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NOTE: use Perl; is on undef hiatus. You can read content, but you can't post it. More info will be forthcoming forthcomingly.

All the Perl that's Practical to Extract and Report

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  • my $country = uc $card->country || '';
    $country = ($country =~ /^$|GBR/ ? '' : "[$country]");
    Possibly ^GBR$.
    • Yuck. Using a pattern match to test string equality is smelly.

      • I can think of two reasons.

        One is ugly syntax, which I find a silly argument. All Perl code is ugly, but elegance is more important than beauty. And I think this is very elegant.

        The other is that you can only have 2_501_710 such matches per second (on my PM 1,5 GHz laptop, the average of 50% matches and 50% non-matches), which can be a valid argument in some cases. But if performance is the issue here, the method call should go first: my laptop can do just 1_415_988 method calls per second, and that's on an empty subroutine.

        I wonder if you have a third reason for not using a regex here.
        • I am honestly somewhat alarmed that you could only come up with straw men. How about “a regex match always has many more subtleties and edge/corner cases than straight string comparison”?

          As soon as I saw your code I wondered: “Did he mean ^GBR$ or was the omission of anchors deliberate?” And next: “Hmm, he uppercased it but there’s no /i – was that on purpose?”

          I prefer to minimise the number of speed bumps that a casual reader of the code has to pass.

          • As for the omission of anchors: probably a bad idea. I considered this and added a remark about it to the post. OTOH, I frequently have code like:

            $lang =~ /nl|en|de|eo/

            if I know $lang will always be 2 characters. Here, I didn't know, and should have used anchors.

            The case sensitivity has nothing to do with regexes. With $foo eq 'GBR' you can (should) ask yourself the same question: shouldn't uc($foo) eq 'GBR' be used instead? However this is somewhat irrelevant here, as the line just before the match, an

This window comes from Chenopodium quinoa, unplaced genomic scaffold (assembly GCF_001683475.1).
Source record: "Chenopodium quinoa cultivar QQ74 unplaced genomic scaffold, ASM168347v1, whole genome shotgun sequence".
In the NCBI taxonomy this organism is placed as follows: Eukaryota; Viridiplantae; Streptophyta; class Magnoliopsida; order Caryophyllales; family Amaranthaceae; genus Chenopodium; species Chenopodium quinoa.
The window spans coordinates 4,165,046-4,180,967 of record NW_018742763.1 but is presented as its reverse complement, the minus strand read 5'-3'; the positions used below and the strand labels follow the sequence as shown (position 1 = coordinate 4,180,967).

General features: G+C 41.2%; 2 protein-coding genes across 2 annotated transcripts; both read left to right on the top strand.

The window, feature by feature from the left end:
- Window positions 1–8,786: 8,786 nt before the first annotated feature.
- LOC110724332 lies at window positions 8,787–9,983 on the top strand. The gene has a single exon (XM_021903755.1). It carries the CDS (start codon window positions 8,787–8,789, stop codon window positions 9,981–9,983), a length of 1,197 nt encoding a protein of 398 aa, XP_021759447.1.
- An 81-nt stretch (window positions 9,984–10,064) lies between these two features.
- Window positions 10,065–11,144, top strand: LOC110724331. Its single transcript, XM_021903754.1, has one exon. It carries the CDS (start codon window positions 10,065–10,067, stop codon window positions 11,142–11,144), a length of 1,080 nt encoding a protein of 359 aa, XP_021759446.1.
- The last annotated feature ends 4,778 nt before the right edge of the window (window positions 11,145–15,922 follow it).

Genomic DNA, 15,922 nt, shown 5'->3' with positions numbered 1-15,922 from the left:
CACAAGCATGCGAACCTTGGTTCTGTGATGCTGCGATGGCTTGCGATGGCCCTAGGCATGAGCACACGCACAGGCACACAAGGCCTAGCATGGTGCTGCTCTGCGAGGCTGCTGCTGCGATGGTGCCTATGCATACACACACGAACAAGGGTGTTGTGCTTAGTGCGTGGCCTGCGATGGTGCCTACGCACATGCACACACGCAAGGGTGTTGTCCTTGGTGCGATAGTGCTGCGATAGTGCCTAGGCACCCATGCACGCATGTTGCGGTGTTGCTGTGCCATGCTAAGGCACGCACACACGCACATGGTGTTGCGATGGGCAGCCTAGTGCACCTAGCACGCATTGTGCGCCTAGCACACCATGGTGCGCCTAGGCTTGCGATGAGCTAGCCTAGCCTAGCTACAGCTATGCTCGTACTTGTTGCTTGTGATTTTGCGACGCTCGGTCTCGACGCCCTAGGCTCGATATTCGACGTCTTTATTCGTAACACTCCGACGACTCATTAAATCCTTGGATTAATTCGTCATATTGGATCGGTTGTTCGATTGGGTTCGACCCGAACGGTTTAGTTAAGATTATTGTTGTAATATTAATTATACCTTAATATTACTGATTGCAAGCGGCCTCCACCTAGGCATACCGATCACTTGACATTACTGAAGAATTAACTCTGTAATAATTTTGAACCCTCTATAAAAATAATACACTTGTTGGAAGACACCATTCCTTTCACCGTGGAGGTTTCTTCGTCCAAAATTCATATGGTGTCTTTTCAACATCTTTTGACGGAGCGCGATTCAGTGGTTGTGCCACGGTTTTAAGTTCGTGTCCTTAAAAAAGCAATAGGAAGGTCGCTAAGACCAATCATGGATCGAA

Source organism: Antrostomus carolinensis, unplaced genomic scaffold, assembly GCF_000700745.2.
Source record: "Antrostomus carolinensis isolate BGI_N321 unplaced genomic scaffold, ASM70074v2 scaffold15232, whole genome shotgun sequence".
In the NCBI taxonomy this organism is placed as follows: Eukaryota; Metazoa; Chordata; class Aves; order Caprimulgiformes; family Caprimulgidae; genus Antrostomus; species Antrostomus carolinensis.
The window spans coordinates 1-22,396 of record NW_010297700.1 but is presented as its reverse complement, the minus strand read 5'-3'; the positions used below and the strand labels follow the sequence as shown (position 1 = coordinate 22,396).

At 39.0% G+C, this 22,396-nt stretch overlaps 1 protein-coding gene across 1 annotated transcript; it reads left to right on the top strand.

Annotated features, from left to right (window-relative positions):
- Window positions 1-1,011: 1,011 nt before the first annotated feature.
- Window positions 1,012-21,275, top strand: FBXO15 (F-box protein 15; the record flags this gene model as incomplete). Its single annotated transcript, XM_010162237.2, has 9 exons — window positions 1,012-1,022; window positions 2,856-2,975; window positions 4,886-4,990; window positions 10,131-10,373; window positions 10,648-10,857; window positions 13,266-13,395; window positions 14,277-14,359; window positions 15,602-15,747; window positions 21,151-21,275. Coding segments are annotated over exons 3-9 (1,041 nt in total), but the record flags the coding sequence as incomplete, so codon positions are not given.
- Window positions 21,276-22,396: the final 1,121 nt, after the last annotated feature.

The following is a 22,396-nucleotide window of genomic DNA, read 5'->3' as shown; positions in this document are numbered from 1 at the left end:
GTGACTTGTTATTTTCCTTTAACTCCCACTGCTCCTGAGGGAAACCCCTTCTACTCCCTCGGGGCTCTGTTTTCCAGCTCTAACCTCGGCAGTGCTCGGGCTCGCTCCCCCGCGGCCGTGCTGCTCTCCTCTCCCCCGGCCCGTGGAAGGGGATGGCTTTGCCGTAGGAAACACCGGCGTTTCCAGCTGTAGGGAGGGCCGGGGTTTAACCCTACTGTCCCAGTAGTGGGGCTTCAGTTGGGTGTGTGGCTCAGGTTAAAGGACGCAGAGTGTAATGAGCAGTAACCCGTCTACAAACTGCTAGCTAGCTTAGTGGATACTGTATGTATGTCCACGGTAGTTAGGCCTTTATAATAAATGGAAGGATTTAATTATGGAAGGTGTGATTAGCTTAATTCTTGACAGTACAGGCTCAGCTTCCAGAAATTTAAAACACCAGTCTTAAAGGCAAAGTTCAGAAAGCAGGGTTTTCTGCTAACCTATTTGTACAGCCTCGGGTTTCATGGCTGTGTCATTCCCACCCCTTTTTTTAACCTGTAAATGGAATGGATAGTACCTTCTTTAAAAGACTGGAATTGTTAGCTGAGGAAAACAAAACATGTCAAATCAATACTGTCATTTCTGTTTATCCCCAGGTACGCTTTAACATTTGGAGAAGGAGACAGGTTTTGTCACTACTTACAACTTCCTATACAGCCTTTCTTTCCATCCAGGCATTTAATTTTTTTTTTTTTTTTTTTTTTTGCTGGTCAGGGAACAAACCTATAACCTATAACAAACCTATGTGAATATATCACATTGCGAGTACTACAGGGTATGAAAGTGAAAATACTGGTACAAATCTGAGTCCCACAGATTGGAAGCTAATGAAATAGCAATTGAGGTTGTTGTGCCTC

• I’m not advocating baby-talk code like that.

              Note that neither of the variants you suggest preserves undefs/zeroes. For that case, I gave a much simpler version that folds both conditions into a single ternary.

              I don’t see how putting two conditions inside a regex as alternation is abstraction. You don’t have two Perl expressions, but instead a regex with two match possibilities. The complexity hasn’t gone anywhere, it’s still there right in front of the reader’s eyes,

              • I am indeed assuming that a method called "country" will not return 0, and that undef is to be equal to "". The addition of square brackets, and the complete omission of the country indication when it's one specific value, tells me that this will be used in another string, meant for end users.

                The complexity is still there entirely, but written in a more compact way: there's only one character in between. This makes it easier --for me-- to notice that in practice, both conditions lead to the same thing.

                I don
                • OK, being alarmed is hyperbole... to an extent. This particular example does not warrant it, but on general principle I *would* be worried if the only reasons you could come up with for preferring string comparison over regexes are performance and ugly syntax.

                  Compare:

                  my $country = uc $card->country || '';
                  $country = ($country =~ /^$|GBR/ ? '' : "[$country]");

                  With:

                  my $country = $card->country;
                  $country = ( $country and $country ne 'gbr' ) ? uc "[$country]" : '';

                  Regardless of how you turn it,